Attorney General James Stops School Bus Company from Polluting in The Bronx

Hoyt Transportation allegedly exceeded NYC limits on vehicle idling; the practice contributed to air pollution in Bronx communities of color. (Photo for illustration purposes only)

New York Attorney General Letitia James today announced a settlement with Hoyt Transportation, Inc., a Bronx-based school bus company, ending its alleged practice of excessive idling at bus yards. Excessive vehicle idling causes air pollution, endangering the health and wellness of neighboring communities. As part of the settlement announced today, Hoyt Transportation will implement an extensive anti-idling training program for drivers, engage an idling manager to monitor idling behavior, and pay at least $38,850 in penalties. Hoyt Transportation will pay another $66,000 if the company does not enter into an agreement to purchase an all-electric, zero-emission school bus by May 2025.

Funds secured from the settlement will be used to support projects to fight pollution and improve air quality in overburdened communities in New York City.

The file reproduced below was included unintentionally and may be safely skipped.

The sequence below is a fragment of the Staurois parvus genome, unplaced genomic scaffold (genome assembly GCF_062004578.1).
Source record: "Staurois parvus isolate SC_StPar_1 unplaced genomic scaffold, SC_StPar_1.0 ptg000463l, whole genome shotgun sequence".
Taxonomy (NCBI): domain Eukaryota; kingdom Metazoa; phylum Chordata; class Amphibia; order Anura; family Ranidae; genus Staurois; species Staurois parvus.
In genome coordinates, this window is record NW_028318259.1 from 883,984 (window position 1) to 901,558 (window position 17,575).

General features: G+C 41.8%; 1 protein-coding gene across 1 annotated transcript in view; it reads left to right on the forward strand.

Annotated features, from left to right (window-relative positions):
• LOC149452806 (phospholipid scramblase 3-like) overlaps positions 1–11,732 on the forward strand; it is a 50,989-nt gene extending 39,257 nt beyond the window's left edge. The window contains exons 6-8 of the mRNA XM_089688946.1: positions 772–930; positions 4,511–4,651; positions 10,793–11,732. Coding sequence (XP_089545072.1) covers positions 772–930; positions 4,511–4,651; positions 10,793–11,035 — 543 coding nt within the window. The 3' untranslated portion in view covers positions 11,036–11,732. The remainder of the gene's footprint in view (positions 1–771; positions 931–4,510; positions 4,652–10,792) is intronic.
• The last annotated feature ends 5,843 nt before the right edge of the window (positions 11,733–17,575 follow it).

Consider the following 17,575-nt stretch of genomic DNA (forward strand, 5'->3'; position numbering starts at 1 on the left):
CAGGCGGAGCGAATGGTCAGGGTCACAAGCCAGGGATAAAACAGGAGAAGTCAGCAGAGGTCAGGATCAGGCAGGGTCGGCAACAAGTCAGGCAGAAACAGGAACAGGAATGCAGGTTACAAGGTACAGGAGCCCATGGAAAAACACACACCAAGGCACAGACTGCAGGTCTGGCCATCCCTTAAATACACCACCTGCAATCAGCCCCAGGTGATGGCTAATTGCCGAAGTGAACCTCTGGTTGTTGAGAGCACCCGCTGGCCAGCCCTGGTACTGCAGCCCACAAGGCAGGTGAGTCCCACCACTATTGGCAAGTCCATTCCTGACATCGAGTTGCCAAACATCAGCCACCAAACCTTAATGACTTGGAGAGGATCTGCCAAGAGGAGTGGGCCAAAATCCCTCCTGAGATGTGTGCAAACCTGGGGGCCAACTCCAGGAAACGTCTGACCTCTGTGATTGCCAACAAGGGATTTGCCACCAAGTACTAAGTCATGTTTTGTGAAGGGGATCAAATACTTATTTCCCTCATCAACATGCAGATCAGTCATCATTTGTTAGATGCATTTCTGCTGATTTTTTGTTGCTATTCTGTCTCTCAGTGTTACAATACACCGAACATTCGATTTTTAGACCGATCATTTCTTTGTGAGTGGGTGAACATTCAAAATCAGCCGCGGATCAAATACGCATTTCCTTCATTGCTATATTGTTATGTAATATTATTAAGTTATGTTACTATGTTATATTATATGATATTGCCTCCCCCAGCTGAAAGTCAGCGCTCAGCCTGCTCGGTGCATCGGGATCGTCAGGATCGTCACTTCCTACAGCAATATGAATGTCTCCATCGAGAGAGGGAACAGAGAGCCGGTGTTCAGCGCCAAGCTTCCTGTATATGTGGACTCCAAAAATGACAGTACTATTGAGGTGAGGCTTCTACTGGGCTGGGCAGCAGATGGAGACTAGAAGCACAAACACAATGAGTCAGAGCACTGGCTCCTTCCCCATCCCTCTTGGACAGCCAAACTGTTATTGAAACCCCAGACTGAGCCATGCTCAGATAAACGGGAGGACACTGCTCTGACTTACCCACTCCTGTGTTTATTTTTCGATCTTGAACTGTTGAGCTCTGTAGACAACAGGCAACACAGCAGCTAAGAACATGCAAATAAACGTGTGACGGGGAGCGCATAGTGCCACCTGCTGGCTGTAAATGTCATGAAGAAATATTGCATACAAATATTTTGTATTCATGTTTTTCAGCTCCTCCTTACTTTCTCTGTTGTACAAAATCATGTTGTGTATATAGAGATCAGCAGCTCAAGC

“Vehicle idling can lead to increased air pollution, which poses a serious threat to New Yorkers’ health and safety,” said Attorney General James. “School bus companies like Hoyt Transportation must do their part to protect our communities by addressing excessive idling. In our continued efforts to combat air pollution and environmental injustice, my office will always ensure companies like Hoyt Transportation honor their responsibilities to the communities they serve.”

I want to thank Attorney General Letitia James and her team for her advocacy and for holding Hoyt Transportation accountable,” said Bronx Borough President Vanessa L. Gibson.

“We are proud to see Attorney General James continuing to take the fight to school bus companies that ignore the law. These companies that continue to illegally idle dump harmful pollution into the air we breathe and fuel asthma and other lung diseases in our communities,” said Dariella Rodriguez, Director of Community Development, The Point CDC.

Hoyt Transportation operates a fleet of more than 300 school buses out of four bus depots in the Bronx, all located in or near low-income communities or communities of color.New York state law, with certain specific exceptions, prohibits idling for more than five minutes, and New York City law prohibits idling for more than three minutes, or one minute when adjacent to a K-12 school.



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